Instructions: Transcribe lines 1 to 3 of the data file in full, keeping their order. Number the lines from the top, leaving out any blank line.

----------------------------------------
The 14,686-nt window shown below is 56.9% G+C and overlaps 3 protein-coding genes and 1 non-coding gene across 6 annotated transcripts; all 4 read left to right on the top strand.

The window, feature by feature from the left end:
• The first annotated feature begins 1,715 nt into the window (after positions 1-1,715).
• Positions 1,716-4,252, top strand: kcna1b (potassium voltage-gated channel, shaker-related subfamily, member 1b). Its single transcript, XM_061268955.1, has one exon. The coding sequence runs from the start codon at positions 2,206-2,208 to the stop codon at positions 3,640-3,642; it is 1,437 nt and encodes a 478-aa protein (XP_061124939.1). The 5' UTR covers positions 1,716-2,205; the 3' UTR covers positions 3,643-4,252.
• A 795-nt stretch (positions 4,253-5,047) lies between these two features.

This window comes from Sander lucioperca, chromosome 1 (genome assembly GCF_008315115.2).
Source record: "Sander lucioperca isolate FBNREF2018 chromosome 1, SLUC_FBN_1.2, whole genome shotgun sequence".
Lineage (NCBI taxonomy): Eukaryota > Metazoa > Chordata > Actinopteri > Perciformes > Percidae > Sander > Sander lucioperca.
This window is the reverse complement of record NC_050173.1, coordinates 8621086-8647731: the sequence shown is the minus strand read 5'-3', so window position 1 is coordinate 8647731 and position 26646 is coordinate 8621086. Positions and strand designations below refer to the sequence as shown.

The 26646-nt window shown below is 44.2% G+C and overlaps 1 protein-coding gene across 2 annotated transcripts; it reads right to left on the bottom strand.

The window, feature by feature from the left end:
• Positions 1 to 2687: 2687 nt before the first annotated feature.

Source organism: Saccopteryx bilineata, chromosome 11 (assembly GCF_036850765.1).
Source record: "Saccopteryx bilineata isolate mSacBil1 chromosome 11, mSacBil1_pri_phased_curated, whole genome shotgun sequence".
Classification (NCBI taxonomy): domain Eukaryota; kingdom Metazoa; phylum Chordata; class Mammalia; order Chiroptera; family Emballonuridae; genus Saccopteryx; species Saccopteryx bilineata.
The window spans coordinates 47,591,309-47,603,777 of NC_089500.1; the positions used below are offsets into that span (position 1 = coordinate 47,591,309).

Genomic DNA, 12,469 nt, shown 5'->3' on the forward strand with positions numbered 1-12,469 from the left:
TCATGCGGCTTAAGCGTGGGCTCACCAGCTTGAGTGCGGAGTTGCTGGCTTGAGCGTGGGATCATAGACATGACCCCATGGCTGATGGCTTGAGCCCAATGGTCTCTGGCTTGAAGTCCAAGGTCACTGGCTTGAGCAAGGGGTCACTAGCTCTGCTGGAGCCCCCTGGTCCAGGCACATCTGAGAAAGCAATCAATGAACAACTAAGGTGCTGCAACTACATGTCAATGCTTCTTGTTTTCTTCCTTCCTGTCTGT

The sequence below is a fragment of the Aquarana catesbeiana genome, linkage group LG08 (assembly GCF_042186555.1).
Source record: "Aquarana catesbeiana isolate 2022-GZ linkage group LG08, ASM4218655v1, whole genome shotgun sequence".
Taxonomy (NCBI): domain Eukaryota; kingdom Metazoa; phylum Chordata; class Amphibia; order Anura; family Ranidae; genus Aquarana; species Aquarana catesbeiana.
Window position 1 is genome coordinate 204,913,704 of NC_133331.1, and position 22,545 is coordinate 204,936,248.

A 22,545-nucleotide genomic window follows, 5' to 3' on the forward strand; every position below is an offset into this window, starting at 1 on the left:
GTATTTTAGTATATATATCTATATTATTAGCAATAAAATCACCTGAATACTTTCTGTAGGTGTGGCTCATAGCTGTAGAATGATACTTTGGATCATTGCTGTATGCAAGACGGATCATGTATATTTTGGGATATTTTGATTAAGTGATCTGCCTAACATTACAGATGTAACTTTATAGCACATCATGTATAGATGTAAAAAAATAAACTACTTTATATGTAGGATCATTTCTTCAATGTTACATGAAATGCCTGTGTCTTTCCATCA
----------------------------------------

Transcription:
The 14,686-nt window shown below is 56.9% G+C and overlaps 3 protein-coding genes and 1 non-coding gene across 6 annotated transcripts; all 4 read left to right on the top strand.

The window, feature by feature from the left end:
• The first annotated feature begins 1,715 nt into the window (after positions 1-1,715).